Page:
As a social worker, Kristen Keely-Dinger had a lot of experience solving complicated problems. When she learned about Our Kids and the work being done there, she knew she wanted to get involved but wasn’t certain how her expertise would apply. That would soon become apparent.
In 2000, Our Kids was at a critical expansion point. They wanted to provide more services at more locations, and as development committee chair, she was eager for the challenge.
“I was a CASA (Court Appointed Special Advocates) volunteer, and had been assigned to a child in the foster-care system,” says Keely-Dinger, now President and CEO of The Healing Trust. “Working with her and her foster family, I saw what kids and their families went through when dealing with allegations of abuse and neglect within the judicial system. At the same time, serving on the Our Kids board allowed me to pull further back and understand the whole picture of what goes on when there is an allegation. I saw the need for emotional and social support, not just at the outset, but through examination, interviews, follow-up visits and court proceedings.”
Steps along the way
At Our Kids, Keely-Dinger saw:
- Nurse practitioners helping children and families at their most vulnerable
- Rigorous standards around confidentiality to help facts stand up in court, and
- Physical, mental and emotional healing become possible for the victims.
“I saw all the roles that Our Kids plays, and the way they were involved throughout that child’s journey made so much sense to me,” she says.
But her experience taught her Our Kids could only do so much. Rural areas needed services closer to residents to overcome transportation and other barriers. So she pushed for the Our Kids Expansion Initiative, which led to four satellite clinics around Middle Tennessee in established children’s advocacy centers.
“It can take hours to get to Our Kids from an outlying area,” she says. “By having Our Kids’ services available at their local centers, families coming in already have a history of working with that center. They feel more comfortable, plus they don’t have to take a whole day off work and figure out how to get to Nashville. It made sense to replicate our model in a different location, with Our Kids well-trained staff who can be co-located on certain days within those centers.”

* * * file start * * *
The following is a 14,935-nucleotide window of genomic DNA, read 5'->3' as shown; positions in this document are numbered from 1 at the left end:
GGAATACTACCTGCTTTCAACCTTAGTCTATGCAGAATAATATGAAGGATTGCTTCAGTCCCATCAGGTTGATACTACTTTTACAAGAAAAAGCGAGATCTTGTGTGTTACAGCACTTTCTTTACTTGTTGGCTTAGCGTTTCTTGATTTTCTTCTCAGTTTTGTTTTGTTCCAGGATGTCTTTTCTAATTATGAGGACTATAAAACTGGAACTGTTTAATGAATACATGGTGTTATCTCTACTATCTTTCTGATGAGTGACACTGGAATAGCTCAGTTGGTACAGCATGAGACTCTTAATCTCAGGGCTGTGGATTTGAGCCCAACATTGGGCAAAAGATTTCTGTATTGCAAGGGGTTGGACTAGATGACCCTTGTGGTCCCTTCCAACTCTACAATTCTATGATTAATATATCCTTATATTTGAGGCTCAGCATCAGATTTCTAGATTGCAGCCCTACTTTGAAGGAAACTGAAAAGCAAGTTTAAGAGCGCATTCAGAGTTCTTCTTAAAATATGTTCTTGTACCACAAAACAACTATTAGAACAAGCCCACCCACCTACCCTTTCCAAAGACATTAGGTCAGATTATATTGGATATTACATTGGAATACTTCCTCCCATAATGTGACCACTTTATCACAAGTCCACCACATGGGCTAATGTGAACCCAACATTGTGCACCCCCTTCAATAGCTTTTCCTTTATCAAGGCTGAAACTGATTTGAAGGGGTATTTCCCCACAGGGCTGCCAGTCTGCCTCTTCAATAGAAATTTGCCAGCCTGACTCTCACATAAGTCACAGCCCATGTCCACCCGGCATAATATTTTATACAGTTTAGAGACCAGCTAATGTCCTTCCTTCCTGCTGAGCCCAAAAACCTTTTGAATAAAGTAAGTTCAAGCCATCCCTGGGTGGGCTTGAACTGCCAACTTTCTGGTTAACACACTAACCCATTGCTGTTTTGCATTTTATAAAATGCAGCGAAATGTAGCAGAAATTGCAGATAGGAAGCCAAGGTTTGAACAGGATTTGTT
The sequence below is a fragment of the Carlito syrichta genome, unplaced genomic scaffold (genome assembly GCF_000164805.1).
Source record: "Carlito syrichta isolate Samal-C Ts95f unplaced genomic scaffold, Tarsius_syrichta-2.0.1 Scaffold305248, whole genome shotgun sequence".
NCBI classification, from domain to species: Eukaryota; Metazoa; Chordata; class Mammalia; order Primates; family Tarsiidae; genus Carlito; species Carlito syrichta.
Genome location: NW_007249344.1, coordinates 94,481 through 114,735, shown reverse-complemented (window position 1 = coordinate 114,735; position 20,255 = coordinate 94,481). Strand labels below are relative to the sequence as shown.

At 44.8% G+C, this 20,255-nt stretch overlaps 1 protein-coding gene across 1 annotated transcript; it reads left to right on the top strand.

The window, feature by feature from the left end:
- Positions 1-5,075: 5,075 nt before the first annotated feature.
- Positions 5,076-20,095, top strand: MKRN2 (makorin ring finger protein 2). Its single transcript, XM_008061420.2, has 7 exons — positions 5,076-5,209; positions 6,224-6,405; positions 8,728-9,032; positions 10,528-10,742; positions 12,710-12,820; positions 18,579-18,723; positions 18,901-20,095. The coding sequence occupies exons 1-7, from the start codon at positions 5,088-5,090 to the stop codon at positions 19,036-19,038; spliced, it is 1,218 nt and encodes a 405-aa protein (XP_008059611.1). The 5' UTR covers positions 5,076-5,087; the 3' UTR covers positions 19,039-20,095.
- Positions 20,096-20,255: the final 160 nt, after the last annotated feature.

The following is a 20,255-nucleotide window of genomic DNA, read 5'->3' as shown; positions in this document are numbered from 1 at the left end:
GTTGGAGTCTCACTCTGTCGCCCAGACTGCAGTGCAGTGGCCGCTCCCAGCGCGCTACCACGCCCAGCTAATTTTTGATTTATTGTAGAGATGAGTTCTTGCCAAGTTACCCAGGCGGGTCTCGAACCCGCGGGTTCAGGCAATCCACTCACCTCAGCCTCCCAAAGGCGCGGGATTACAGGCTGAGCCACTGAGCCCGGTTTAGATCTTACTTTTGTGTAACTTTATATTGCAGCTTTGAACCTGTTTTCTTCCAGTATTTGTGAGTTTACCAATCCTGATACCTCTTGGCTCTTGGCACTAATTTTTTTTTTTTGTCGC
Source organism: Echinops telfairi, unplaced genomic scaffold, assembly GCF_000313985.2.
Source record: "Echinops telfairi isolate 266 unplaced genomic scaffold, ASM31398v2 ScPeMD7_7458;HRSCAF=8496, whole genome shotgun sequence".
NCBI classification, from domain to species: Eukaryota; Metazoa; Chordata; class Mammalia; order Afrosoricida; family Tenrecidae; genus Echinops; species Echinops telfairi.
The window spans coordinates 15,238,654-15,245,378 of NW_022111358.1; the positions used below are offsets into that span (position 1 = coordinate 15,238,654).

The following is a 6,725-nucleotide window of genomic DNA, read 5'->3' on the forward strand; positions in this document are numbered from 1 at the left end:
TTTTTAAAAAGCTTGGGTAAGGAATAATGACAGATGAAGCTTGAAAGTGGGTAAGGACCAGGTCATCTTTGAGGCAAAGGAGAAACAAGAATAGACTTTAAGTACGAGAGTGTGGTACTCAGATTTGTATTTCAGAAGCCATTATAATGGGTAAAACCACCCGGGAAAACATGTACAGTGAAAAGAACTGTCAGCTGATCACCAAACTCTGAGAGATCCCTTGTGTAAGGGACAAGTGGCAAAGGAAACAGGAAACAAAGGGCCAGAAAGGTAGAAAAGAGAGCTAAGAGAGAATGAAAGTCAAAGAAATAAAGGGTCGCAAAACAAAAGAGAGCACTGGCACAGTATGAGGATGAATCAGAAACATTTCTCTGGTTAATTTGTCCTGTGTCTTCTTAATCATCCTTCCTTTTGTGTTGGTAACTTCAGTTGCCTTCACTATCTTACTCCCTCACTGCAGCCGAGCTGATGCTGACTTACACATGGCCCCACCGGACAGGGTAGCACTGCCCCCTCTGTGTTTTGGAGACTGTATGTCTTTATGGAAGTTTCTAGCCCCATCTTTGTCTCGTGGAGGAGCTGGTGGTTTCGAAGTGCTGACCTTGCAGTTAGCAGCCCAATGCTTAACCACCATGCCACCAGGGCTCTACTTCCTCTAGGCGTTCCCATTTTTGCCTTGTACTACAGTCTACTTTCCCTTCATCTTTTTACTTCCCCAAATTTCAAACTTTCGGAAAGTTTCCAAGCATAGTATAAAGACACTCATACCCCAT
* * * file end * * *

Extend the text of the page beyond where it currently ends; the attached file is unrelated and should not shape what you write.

Along the way, Our Kids field teams share their knowledge with advocacy center staff so they can build more comprehensive skills for evaluation, tracking and supporting families and children.
Voice for the voiceless
Now, in her work at The Healing Trust, Keely-Dinger combines her social work experience with her undergrad studies in neuroscience and chemistry to find more ways to improve the continuum of care.
“Many of the people we see are healing from addiction and abuse, and I can take that 30,000-foot view to see how the relationship between neural biology — the physiology of the mind — works in terms of how adverse childhood experiences affect how the brain forms,” says Keely-Dinger.
“When children experience abuse, neglect or dysfunction in the family, their brains are rewired in a way that can cause them to have chronic health conditions as they get older, and unhealthy coping skills such as addiction and alcoholism. It all ties together, and goes back to the abuse that might not have been reported and addressed were there not an organization like Our Kids.”
Keely-Dinger is quick to add something she thinks many people forget: there is hope for these children and adults, and Our Kids is a key part of that equation.
“Seeing the well-founded research that shows how intervention can lead to healthier outcomes, we can help ward off issues like addiction and even heart disease and diabetes,” she says. “With organizations like Our Kids, we can build a system to prevent those things from happening, and help communities decrease long-term chronic issues by tackling child abuse and neglect. We are at the intersection of neuroscience, social work and healthy living, so it’s vital Our Kids keeps doing what it does.”